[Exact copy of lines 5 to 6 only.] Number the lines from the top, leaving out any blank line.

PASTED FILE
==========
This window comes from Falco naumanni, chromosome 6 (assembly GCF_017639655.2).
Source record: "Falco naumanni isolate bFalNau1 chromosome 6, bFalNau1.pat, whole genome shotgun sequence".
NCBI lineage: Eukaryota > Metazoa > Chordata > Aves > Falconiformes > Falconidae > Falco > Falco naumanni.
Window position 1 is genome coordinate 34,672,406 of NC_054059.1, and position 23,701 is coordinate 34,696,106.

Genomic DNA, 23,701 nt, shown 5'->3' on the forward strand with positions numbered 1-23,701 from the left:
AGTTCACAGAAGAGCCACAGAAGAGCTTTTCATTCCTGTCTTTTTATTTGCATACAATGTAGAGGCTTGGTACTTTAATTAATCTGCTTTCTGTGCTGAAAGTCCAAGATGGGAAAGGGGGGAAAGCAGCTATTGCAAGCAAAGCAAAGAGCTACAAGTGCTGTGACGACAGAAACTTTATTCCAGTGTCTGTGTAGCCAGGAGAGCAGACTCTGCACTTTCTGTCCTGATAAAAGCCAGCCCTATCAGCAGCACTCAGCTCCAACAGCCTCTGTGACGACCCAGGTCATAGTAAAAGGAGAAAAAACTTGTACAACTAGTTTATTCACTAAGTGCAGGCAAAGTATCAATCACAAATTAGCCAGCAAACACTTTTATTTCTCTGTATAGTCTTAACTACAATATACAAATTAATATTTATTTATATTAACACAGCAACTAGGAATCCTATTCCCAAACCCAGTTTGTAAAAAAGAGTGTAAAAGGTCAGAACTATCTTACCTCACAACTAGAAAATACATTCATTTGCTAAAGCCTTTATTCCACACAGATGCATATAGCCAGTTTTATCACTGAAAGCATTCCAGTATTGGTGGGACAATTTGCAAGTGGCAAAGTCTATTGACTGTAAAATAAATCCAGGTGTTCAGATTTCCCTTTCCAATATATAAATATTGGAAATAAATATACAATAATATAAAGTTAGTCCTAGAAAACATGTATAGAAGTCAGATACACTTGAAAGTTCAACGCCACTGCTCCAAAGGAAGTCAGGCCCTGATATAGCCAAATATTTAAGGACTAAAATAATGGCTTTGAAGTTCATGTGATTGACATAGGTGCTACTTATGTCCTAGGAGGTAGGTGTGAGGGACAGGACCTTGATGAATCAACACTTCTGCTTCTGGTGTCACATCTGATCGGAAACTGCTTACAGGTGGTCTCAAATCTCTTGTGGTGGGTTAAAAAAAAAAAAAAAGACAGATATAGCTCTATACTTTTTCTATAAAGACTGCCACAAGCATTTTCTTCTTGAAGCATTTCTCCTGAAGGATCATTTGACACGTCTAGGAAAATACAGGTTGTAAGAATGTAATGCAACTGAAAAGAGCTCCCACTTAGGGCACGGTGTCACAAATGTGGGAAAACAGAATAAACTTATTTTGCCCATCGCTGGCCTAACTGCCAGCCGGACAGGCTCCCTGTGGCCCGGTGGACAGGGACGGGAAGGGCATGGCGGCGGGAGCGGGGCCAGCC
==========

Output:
Genomic DNA, 23,701 nt, shown 5'->3' on the forward strand with positions numbered 1-23,701 from the left:
AGTTCACAGAAGAGCCACAGAAGAGCTTTTCATTCCTGTCTTTTTATTTGCATACAATGTAGAGGCTTGGTACTTTAATTAATCTGCTTTCTGTGCTGAAAGTCCAAGATGGGAAAGGGGGGAAAGCAGCTATTGCAAGCAAAGCAAAGAGCTACAAGTGCTGTGACGACAGAAACTTTATTCCAGTGTCTGTGTAGCCAGGAGAGCAGACTCTGCACTTTCTGTCCTGATAAAAGCCAGCCCTATCAGCAGCACTCAGCTCCAACAGCCTCTGTGACGACCCAGGTCATAGTAAAAGGAGAAAAAACTTGTACAACTAGTTTATTCACTAAGTGCAGGCAAAGTATCAATCACAAATTAGCCAGCAAACACTTTTATTTCTCTGTATAGTCTTAACTACAATATACAAATTAATATTTATTTATATTAACACAGCAACTAGGAATCCTATTCCCAAACCCAGTTTGTAAAAAAGAGTGTAAAAGGTCAGAACTATCTTACCTCACAACTAGAAAATACATTCATTTGCTAAAGCCTTTATTCCACACAGATGCATATAGCCAGTTTTATCACTGAAAGCATTCCAGTATTGGTGGGACAATTTGCAAGTGGCAAAGTCTATTGACTGTAAAATAAATCCAGGTGTTCAGATTTCCCTTTCCAATATATAAATATTGGAAATAAATATACAATAATATAAAGTTAGTCCTAGAAAACATGTATAGAAGTCAGATACACTTGAAAGTTCAACGCCACTGCTCCAAAGGAAGTCAGGCCCTGATATAGCCAAATATTTAAGGACTAAAATAATGGCTTTGAAGTTCATGTGATTGACATAGGTGCTACTTATGTCCTAGGAGGTAGGTGTGAGGGACAGGACCTTGATGAATCAACACTTCTGCTTCTGGTGTCACATCTGATCGGAAACTGCTTACAGGTGGTCTCAAATCTCTTGTGGTGGGTTAAAAAAAAAAAAAAAGACAGATATAGCTCTATACTTTTTCTATAAAGACTGCCACAAGCATTTTCTTCTTGAAGCATTTCTCCTGAAGGATCATTTGACACGTCTAGGAAAATACAGGTTGTAAGAATGTAATGCAACTGAAAAGAGCTCCCACTTAGGGCACGGTGTCACAAATGTGGGAAAACAGAATAAACTTATTTTGCCCATCGCTGGCCTAACTGCCAGCCGGACAGGCTCCCTGTGGCCCGGTGGACAGGGACGGGAAGGGCATGGCGGCGGGAGCGGGGCCAGCC